Posted April 15, 2014
Note: This blog post is a joint Fatima Aboul-Seoud/Rob Kurzban production.
For some reason, I recently was interested in the relationship between food and aggression, and so I had a look at an old paper published in 2000 entitled “Effects of short-term hunger and competitive asymmetry on facultative aggression in nestling black guillemots Cepphus grylle.” In the research reported in this paper, the authors, Cook et al. were interested in something called the “food amount hypothesis.” Suppose that two siblings are being provisioned by parents. When times are good, inclusive fitness implies that the chicks will be, more or less, cooperative. When times are tough, however, the logic of parent/offspring conflict kicks in because the marginal benefit of food to me is now greater, so relationships between even full siblings might turn violent. As they put it, the prediction is that “dominant siblings become more aggressive during periods of food shortage, thereby obtaining a disproportionate share of total available parental resources.”
Black guillemots (pronounced: berdz) are a convenient model species because eggs are laid in pairs over a period of a few days. The authors set out to determine if the amount of food delivered was a proximate cue for sibling aggression. To do this, they recorded videos of 20 broods (5 in the control group and 15 in the experimental group). In both groups, they began observation before the eggs were laid and recorded when each egg was laid and hatched. The first chick to hatch was marked and called the A-chick, and the second chick to hatch was called the B-chick.
The experiment looked at what would happen if parents were prevented from feeding their chicks. The experimental manipulation, which is sort of awesome, is described this way: “[P]arental provisioning was prevented… by placing an adult scaring device—either balloons with painted eyes or a fiberglass great black-backed gull—near the entrance of the nest and in view of the returning adult.” So, for six hours out of a twelve hour observing cycle, parents were scared away from feeding their chicks.
In the control group, chicks were generally non-aggressive. (See Figure 1, from the original manuscript.) In the experimental group, during period 1 (before the scaring device was introduced), rates of attacks between experimental groups and controls didn’t differ. Aggression rates were higher during period 2 (when the scaring device was present) and highest during period 3 (just after the device was removed). The researchers also measured provisioning and, indicating the utility of aggression, after the deprivation phase of the study, A-chicks got a relatively larger fraction of feeds from parents relative to controls. The authors conclude (p. 285)”
A-chick aggression in black guillemot broods was elevated only after parental provisioning rates were experimentally reduced. When parental provisioning resumed, adults did not adjust their feeding rate in response to changes in their offsprings’ requirements, and the consequence of the intersibling aggression was a skew in the distribution of food received by siblings in favor of the dominant A-chick.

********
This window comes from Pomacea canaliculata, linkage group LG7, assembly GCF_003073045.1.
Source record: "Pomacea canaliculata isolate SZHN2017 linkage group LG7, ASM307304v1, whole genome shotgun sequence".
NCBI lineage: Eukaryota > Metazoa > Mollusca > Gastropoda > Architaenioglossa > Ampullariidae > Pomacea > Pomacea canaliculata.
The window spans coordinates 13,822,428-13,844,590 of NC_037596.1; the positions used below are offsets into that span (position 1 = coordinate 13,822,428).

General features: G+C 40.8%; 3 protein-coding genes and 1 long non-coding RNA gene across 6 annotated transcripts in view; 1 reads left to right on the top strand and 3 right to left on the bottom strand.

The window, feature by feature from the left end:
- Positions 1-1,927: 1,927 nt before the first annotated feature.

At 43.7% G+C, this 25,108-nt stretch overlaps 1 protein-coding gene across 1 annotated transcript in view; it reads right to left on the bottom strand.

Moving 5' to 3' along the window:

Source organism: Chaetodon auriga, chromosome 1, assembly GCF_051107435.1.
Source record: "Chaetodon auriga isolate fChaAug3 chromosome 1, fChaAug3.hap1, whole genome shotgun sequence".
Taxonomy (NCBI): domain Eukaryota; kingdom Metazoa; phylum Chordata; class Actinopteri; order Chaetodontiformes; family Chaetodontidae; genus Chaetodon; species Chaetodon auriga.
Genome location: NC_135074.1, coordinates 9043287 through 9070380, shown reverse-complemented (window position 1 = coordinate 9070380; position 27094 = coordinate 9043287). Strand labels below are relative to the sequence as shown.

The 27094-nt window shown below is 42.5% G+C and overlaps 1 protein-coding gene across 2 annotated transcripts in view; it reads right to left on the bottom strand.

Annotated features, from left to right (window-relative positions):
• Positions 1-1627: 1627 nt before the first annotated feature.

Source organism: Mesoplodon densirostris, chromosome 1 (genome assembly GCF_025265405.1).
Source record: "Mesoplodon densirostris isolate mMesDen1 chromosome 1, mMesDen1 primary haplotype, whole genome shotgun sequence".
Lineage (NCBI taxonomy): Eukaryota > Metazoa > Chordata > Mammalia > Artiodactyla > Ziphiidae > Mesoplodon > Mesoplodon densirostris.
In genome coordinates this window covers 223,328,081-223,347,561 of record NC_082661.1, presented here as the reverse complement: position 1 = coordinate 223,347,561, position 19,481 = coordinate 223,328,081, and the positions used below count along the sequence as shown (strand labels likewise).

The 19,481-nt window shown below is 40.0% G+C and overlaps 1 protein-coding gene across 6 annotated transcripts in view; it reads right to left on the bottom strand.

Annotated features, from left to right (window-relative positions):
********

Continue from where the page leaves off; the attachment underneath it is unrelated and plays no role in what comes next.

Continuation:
So, in summary, in these organisms, it appears that having less food causes increased aggression, even in the context of what would otherwise be a close, even cooperative, relationship. These results illustrate that aggression is deployed conditionally, in a principled way, depending on context.
Note that these results do not illustrate, at the risk of repeating myself, that chicks require parental provisioning in order to have the fuel necessary to muster the willpower not to harm their siblings. That would be an obviously silly way to understand these results. Right?
Anyway, part of the reason I looked at this paper was that I recently saw a talk by Johannes Haushofer, who ran studies investigating the effects of direct transfers of money to very poor households in Africa. Very generally, poor households endowed with more resources (compared to controls not so endowed) had (a little) better food security – because additional funds were used to buy food – and, in addition, domestic violence against women went down, as reported in a summary of the work. These results suggest (but of course can’t causally establish) that having less food leads to more aggression in the context what would otherwise be a close, even cooperative, relationship.
Oh, and, speaking of humans, and in completely unrelated other news, the Economist and other news outlets are reporting on a new paper in Proceedings of the National Academy of Sciences that shows a relationship between having less food and increased aggression in the context of what would otherwise be a close, cooperative relationship, the theme illustrated so well by the international “You’re Not You When You’re Hungry” Snickers ads, such as this one.
Cook, M. I., Monaghan, P., & Burns, M. D. (2000). Effects of short-term hunger and competitive asymmetry on facultative aggression in nestling black guillemots Cepphus grylle. Behavioral Ecology, 11(3), 282-287.